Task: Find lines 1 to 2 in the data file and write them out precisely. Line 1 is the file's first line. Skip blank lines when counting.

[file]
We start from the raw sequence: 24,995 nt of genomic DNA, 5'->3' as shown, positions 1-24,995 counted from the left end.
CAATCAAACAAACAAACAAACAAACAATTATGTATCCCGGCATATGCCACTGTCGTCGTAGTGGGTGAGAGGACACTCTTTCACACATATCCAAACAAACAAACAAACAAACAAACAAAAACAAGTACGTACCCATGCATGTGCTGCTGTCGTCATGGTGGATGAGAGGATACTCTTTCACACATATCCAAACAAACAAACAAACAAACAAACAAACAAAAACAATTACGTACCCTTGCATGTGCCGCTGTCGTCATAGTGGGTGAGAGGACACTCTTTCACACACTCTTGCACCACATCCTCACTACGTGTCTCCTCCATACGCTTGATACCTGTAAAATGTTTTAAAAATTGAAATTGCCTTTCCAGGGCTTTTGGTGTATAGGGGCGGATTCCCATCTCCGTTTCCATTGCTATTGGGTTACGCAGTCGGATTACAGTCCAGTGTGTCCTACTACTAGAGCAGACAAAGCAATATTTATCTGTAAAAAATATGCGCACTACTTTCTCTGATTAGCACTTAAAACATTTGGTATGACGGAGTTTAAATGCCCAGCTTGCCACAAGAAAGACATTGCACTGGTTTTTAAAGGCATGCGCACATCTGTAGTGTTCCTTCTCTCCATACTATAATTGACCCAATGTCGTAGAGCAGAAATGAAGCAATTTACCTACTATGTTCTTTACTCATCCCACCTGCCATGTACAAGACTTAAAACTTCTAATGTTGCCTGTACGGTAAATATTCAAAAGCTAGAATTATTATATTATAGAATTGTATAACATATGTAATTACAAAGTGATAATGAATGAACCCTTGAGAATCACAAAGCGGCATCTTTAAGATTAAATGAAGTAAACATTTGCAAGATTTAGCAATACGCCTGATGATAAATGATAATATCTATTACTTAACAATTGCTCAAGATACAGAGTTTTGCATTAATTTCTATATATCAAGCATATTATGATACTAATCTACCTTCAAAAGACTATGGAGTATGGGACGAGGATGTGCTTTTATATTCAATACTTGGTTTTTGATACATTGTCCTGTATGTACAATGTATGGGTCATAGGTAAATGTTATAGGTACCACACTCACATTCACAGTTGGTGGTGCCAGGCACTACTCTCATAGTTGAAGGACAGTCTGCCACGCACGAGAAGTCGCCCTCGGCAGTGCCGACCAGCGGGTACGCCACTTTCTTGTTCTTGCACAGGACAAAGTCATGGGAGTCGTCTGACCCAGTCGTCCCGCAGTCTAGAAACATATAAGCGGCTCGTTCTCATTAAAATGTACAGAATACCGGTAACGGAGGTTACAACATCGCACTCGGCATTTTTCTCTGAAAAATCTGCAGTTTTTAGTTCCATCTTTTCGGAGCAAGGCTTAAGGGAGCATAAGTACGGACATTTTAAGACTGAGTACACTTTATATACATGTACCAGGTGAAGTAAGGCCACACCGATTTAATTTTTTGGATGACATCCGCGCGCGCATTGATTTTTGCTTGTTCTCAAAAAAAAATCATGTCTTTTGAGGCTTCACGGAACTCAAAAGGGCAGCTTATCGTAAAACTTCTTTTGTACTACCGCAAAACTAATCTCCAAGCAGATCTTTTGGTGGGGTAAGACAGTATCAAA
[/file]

We start from the raw sequence: 24,995 nt of genomic DNA, 5'->3' as shown, positions 1-24,995 counted from the left end.
CAATCAAACAAACAAACAAACAAACAATTATGTATCCCGGCATATGCCACTGTCGTCGTAGTGGGTGAGAGGACACTCTTTCACACATATCCAAACAAACAAACAAACAAACAAACAAAAACAAGTACGTACCCATGCATGTGCTGCTGTCGTCATGGTGGATGAGAGGATACTCTTTCACACATATCCAAACAAACAAACAAACAAACAAACAAACAAAAACAATTACGTACCCTTGCATGTGCCGCTGTCGTCATAGTGGGTGAGAGGACACTCTTTCACACACTCTTGCACCACATCCTCACTACGTGTCTCCTCCATACGCTTGATACCTGTAAAATGTTTTAAAAATTGAAATTGCCTTTCCAGGGCTTTTGGTGTATAGGGGCGGATTCCCATCTCCGTTTCCATTGCTATTGGGTTACGCAGTCGGATTACAGTCCAGTGTGTCCTACTACTAGAGCAGACAAAGCAATATTTATCTGTAAAAAATATGCGCACTACTTTCTCTGATTAGCACTTAAAACATTTGGTATGACGGAGTTTAAATGCCCAGCTTGCCACAAGAAAGACATTGCACTGGTTTTTAAAGGCATGCGCACATCTGTAGTGTTCCTTCTCTCCATACTATAATTGACCCAATGTCGTAGAGCAGAAATGAAGCAATTTACCTACTATGTTCTTTACTCATCCCACCTGCCATGTACAAGACTTAAAACTTCTAATGTTGCCTGTACGGTAAATATTCAAAAGCTAGAATTATTATATTATAGAATTGTATAACATATGTAATTACAAAGTGATAATGAATGAACCCTTGAGAATCACAAAGCGGCATCTTTAAGATTAAATGAAGTAAACATTTGCAAGATTTAGCAATACGCCTGATGATAAATGATAATATCTATTACTTAACAATTGCTCAAGATACAGAGTTTTGCATTAATTTCTATATATCAAGCATATTATGATACTAATCTACCTTCAAAAGACTATGGAGTATGGGACGAGGATGTGCTTTTATATTCAATACTTGGTTTTTGATACATTGTCCTGTATGTACAATGTATGGGTCATAGGTAAATGTTATAGGTACCACACTCACATTCACAGTTGGTGGTGCCAGGCACTACTCTCATAGTTGAAGGACAGTCTGCCACGCACGAGAAGTCGCCCTCGGCAGTGCCGACCAGCGGGTACGCCACTTTCTTGTTCTTGCACAGGACAAAGTCATGGGAGTCGTCTGACCCAGTCGTCCCGCAGTCTAGAAACATATAAGCGGCTCGTTCTCATTAAAATGTACAGAATACCGGTAACGGAGGTTACAACATCGCACTCGGCATTTTTCTCTGAAAAATCTGCAGTTTTTAGTTCCATCTTTTCGGAGCAAGGCTTAAGGGAGCATAAGTACGGACATTTTAAGACTGAGTACACTTTATATACATGTACCAGGTGAAGTAAGGCCACACCGATTTAATTTTTTGGATGACATCCGCGCGCGCATTGATTTTTGCTTGTTCTCAAAAAAAAATCATGTCTTTTGAGGCTTCACGGAACTCAAAAGGGCAGCTTATCGTAAAACTTCTTTTGTACTACCGCAAAACTAATCTCCAAGCAGATCTTTTGGTGGGGTAAGACAGTATCAAA